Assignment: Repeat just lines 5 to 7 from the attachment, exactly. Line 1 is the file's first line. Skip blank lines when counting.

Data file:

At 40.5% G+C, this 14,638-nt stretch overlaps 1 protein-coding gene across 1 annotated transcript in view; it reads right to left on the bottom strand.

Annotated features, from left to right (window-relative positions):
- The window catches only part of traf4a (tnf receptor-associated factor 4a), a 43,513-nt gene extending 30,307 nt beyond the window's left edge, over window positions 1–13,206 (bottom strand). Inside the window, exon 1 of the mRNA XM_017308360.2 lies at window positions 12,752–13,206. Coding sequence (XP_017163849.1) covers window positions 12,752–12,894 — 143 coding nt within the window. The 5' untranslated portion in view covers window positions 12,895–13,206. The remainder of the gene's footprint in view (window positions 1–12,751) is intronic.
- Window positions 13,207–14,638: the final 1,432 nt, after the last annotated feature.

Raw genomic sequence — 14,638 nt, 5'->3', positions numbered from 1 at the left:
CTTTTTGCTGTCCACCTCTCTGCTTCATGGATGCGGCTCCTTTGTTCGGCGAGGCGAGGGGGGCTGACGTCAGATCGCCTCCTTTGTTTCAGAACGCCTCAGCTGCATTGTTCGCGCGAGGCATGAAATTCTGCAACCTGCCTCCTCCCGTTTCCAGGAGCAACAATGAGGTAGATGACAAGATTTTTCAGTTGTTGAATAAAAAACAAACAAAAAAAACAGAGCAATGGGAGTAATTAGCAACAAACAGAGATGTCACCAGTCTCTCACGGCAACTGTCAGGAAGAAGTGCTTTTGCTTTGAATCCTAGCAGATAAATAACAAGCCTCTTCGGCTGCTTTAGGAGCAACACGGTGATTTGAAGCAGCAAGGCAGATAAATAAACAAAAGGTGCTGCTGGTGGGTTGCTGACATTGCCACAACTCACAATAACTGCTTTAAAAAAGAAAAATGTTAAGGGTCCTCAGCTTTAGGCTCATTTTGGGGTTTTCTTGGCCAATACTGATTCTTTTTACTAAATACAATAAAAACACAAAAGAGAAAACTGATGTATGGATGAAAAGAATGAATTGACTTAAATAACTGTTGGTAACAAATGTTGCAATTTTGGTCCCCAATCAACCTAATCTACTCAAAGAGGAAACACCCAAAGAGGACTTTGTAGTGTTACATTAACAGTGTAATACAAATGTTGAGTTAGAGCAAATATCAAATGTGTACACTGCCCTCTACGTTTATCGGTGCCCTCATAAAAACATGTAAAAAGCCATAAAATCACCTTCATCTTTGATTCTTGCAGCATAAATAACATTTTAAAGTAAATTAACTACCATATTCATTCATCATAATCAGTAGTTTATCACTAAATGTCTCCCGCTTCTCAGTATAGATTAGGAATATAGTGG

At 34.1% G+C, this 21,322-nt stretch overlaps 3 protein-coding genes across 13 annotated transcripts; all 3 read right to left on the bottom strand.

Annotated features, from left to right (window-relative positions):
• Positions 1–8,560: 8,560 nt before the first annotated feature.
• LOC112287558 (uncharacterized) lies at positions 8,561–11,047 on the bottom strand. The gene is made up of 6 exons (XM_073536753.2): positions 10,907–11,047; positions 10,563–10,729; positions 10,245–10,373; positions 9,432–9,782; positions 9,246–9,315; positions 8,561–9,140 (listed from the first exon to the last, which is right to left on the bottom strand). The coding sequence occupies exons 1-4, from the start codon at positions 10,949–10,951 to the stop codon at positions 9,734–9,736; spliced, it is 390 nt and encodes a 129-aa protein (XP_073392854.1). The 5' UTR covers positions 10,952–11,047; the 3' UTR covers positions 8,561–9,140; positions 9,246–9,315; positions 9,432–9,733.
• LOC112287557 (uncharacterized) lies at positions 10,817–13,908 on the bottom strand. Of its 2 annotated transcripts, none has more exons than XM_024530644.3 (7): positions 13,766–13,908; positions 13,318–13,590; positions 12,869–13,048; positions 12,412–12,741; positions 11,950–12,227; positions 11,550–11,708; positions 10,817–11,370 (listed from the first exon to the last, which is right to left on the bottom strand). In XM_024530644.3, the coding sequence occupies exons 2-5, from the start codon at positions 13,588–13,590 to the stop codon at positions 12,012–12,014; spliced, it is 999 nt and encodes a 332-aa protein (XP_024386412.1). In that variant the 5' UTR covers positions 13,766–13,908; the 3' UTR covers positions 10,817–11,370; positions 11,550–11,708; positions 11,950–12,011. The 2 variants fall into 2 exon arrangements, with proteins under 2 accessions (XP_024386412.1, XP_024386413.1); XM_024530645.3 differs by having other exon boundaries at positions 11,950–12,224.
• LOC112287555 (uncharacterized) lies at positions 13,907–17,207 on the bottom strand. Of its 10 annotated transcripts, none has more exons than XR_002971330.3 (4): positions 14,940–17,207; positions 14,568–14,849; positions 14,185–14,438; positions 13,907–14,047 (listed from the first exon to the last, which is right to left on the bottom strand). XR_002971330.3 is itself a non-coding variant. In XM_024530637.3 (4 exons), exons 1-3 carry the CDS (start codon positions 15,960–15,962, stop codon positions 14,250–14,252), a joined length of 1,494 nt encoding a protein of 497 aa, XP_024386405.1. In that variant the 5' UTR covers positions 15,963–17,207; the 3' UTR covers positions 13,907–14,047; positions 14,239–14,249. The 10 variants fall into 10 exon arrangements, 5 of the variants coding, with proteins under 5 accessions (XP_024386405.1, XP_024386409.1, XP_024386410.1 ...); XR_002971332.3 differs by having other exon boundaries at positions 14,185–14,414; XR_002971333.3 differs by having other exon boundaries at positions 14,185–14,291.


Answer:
Raw genomic sequence — 14,638 nt, 5'->3', positions numbered from 1 at the left:
CTTTTTGCTGTCCACCTCTCTGCTTCATGGATGCGGCTCCTTTGTTCGGCGAGGCGAGGGGGGCTGACGTCAGATCGCCTCCTTTGTTTCAGAACGCCTCAGCTGCATTGTTCGCGCGAGGCATGAAATTCTGCAACCTGCCTCCTCCCGTTTCCAGGAGCAACAATGAGGTAGATGACAAGATTTTTCAGTTGTTGAATAAAAAACAAACAAAAAAAACAGAGCAATGGGAGTAATTAGCAACAAACAGAGATGTCACCAGTCTCTCACGGCAACTGTCAGGAAGAAGTGCTTTTGCTTTGAATCCTAGCAGATAAATAACAAGCCTCTTCGGCTGCTTTAGGAGCAACACGGTGATTTGAAGCAGCAAGGCAGATAAATAAACAAAAGGTGCTGCTGGTGGGTTGCTGACATTGCCACAACTCACAATAACTGCTTTAAAAAAGAAAAATGTTAAGGGTCCTCAGCTTTAGGCTCATTTTGGGGTTTTCTTGGCCAATACTGATTCTTTTTACTAAATACAATAAAAACACAAAAGAGAAAACTGATGTATGGATGAAAAGAATGAATTGACTTAAATAACTGTTGGTAACAAATGTTGCAATTTTGGTCCCCAATCAACCTAATCTACTCAAAGAGGAAACACCCAAAGAGGACTTTGTAGTGTTACATTAACAGTGTAATACAAATGTTGAGTTAGAGCAAATATCAAATGTGTACACTGCCCTCTACGTTTATCGGTGCCCTCATAAAAACATGTAAAAAGCCATAAAATCACCTTCATCTTTGATTCTTGCAGCATAAATAACATTTTAAAGTAAATTAACTACCATATTCATTCATCATAATCAGTAGTTTATCACTAAATGTCTCCCGCTTCTCAGTATAGATTAGGAATATAGTGG

At 34.1% G+C, this 21,322-nt stretch overlaps 3 protein-coding genes across 13 annotated transcripts; all 3 read right to left on the bottom strand.